Study: ACA’s Individual Insurance Market Reforms Seem to Be Working

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<p>Early predictions that health plans sold through the Affordable Care Act’s insurance marketplaces would attract a higher share of people with costly health problems have not been realized, a new Commonwealth Fund study finds.</p><p>To see whether the ACA’s reforms of the individual market are working to promote competition based on value instead of insurers’ ability to segment consumers based on their health risk, Michael McCue of Virginia Commonwealth University and Mark Hall of Wake Forest University compared plans sold on and off the exchanges. They found that plans featuring more generous benefits, which appeal to people with health problems, are more commonly sold off the exchanges rather than on.</p>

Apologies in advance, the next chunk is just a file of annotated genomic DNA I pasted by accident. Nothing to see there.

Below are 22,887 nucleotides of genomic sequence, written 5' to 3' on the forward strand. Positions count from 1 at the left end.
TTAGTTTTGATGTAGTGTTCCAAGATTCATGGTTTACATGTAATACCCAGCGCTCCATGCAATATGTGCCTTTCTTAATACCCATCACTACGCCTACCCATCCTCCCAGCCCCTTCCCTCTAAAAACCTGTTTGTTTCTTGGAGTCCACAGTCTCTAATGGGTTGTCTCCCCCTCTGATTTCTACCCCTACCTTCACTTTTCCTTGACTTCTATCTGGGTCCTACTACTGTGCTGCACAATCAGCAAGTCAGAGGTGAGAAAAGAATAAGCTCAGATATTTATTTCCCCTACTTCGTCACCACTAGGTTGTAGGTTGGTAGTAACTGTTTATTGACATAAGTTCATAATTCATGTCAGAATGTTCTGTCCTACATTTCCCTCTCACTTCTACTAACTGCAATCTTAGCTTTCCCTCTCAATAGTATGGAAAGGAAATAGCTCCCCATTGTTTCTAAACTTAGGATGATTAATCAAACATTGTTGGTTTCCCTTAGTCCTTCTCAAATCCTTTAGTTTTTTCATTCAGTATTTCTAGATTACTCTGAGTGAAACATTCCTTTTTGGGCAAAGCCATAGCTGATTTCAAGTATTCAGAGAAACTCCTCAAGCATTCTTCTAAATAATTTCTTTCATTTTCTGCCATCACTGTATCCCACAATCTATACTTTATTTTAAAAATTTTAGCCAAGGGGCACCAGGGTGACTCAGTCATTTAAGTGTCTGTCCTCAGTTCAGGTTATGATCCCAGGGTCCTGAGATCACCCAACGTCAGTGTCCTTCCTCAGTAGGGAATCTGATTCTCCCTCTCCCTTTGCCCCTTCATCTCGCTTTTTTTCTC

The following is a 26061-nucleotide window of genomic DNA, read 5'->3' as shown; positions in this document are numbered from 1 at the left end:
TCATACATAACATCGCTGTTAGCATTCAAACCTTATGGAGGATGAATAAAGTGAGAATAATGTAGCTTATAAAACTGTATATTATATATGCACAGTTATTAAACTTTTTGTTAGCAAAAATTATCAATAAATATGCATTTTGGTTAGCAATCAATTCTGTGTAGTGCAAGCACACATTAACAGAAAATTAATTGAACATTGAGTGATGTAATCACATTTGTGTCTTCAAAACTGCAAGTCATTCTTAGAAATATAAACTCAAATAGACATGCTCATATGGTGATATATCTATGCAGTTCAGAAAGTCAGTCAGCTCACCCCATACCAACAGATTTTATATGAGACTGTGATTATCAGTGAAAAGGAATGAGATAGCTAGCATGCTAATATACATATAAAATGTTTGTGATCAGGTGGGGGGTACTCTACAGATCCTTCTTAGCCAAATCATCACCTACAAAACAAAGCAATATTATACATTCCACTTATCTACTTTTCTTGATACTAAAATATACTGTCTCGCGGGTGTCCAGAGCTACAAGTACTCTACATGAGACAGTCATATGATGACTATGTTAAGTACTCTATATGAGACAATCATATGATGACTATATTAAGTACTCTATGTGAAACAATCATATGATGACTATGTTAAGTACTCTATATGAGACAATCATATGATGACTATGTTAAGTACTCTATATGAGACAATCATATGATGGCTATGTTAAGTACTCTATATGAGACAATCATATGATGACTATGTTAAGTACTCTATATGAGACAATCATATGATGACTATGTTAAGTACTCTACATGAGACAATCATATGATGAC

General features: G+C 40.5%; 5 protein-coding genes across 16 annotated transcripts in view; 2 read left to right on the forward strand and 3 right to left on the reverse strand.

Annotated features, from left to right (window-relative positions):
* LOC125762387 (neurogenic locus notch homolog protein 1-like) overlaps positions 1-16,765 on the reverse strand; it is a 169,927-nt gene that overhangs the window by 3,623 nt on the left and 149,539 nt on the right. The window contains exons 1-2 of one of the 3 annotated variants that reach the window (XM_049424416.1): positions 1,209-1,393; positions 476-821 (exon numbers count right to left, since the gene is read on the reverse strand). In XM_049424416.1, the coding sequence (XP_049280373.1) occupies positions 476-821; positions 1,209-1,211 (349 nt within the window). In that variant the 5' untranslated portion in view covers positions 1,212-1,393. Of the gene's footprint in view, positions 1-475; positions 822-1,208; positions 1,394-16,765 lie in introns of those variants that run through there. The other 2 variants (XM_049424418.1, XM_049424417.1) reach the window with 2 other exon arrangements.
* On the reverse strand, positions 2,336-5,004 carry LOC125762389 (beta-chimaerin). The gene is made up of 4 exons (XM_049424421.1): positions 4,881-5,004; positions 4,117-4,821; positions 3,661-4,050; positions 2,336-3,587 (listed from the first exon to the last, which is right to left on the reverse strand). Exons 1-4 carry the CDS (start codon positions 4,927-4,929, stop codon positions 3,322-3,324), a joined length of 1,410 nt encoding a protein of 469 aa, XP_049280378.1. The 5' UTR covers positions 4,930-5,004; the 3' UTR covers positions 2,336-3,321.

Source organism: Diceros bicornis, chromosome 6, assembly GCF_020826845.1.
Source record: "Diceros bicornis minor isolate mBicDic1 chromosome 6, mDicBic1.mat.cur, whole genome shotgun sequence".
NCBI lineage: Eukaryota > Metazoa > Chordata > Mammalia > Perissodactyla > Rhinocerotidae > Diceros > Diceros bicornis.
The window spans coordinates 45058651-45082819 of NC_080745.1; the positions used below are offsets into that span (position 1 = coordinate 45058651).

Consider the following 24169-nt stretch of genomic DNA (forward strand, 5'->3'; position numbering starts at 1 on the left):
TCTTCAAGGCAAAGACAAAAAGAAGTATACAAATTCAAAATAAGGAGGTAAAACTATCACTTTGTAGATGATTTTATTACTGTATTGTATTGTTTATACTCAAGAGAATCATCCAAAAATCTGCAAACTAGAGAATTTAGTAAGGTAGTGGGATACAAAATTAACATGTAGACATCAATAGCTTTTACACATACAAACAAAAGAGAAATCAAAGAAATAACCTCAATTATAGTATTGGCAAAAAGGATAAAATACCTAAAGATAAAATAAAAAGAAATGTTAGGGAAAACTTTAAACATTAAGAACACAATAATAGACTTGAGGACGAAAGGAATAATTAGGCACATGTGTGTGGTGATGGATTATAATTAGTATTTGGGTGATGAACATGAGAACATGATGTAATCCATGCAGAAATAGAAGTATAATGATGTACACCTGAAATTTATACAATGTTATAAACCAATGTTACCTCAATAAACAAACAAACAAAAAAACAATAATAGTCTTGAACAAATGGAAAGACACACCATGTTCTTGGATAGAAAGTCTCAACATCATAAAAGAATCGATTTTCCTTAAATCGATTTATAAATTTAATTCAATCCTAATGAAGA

<p>Moreover, projected administrative costs and profit margins are higher for insurers operating outside the marketplaces—“a testament to the exchanges’ ability to sell coverage efficiently,” the researcher say.</p> Read the brief